historically did not give it. Making customary international law part of federal law for
jurisdictional purposes requires reading it into the “laws of the United States” in Article
III, Section 2 in a way that nineteenth-century cases seemed not to accept. Even making
it binding on the executive branch, perhaps a claim more firmly grounded in text and
history, requires an extrapolation from the take-care clause and rests only on dicta rather
than actual holdings in early cases. At minimum, these positions remain contested – but
their contested status should not undermine the more modest judicial use of customary
international law that does have firm textual and historical grounding.


Note: In the question/comment section, the following important points were raised –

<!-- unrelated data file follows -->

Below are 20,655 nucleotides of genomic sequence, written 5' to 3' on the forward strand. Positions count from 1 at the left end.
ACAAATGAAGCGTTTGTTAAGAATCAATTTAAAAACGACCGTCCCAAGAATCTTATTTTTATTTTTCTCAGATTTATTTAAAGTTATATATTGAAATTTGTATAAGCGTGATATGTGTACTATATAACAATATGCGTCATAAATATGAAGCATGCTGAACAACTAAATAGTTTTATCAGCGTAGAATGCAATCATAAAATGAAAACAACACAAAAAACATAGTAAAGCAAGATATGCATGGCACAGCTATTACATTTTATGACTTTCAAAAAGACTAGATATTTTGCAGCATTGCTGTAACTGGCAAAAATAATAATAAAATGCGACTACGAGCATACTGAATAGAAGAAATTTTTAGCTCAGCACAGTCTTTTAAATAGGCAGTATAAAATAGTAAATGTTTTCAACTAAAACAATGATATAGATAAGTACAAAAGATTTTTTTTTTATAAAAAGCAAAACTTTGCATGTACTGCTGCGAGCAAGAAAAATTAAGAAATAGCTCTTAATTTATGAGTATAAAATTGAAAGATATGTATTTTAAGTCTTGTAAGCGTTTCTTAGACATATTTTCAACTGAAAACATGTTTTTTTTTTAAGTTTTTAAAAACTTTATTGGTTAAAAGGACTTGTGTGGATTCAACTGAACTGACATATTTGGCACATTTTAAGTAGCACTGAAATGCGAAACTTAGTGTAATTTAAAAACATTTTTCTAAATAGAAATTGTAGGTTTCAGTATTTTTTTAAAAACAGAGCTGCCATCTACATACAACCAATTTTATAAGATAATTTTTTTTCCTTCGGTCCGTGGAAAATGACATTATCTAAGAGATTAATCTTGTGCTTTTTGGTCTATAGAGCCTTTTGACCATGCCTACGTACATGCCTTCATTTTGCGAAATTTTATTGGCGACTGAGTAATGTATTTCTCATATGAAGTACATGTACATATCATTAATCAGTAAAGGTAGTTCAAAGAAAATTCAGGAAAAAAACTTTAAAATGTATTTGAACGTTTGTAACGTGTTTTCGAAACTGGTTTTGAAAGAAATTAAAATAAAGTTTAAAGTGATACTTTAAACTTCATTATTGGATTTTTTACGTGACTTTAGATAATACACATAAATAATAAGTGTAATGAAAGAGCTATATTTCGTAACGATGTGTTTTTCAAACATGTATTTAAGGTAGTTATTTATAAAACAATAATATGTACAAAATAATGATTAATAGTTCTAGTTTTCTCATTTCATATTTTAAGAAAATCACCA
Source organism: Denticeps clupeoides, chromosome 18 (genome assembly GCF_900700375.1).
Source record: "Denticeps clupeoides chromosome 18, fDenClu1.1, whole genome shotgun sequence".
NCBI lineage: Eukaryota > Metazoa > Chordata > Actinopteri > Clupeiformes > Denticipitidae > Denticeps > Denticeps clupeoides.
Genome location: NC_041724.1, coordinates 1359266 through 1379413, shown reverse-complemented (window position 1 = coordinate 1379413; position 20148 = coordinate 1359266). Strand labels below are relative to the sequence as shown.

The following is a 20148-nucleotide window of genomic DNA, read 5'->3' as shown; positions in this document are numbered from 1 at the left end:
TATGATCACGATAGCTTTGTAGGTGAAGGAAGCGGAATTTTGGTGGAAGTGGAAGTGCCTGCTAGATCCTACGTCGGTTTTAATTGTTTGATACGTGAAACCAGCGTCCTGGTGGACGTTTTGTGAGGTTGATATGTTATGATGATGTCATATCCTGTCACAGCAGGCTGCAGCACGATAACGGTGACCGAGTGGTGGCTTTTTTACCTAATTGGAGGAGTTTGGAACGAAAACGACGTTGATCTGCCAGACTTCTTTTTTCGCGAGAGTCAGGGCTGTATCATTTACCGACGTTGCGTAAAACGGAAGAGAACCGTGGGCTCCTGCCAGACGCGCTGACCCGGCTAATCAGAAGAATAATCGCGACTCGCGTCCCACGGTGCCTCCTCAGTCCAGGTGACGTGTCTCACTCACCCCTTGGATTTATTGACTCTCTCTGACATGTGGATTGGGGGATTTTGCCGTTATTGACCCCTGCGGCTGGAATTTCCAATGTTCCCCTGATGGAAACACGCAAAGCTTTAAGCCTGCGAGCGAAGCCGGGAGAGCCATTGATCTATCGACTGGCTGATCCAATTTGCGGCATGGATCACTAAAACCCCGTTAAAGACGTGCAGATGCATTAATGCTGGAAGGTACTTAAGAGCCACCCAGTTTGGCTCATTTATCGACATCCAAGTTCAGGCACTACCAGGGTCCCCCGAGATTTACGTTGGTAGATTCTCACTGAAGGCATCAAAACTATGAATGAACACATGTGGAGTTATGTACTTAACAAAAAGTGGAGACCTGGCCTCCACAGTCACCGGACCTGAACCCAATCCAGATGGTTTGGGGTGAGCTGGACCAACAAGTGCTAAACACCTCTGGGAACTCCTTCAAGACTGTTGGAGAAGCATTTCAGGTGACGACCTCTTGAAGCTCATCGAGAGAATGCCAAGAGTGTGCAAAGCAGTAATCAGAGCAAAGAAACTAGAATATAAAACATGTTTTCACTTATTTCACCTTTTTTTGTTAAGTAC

First, one question pressed on the claim that courts’ application of customary
international law is permitted but not required. My answer is that Article III, Section
1 – like Article I, Section 1 and Article II, Section 1 – is a grant of power not an
obligation. Except perhaps in a few unusual and narrow circumstances, Congress has no
constitutional obligation to use its Article I, Section 1 power to regulate; the President’s
obligation to enforce the law arises from the take care clause, not from the grant of
executive power in Article II, Section 1. Similarly courts have no Article III, Section 1
obligation to exercise their power. Courts do have (like other U.S. actors) an obligation
to uphold the Constitution and, by extension, laws and treaties made pursuant to the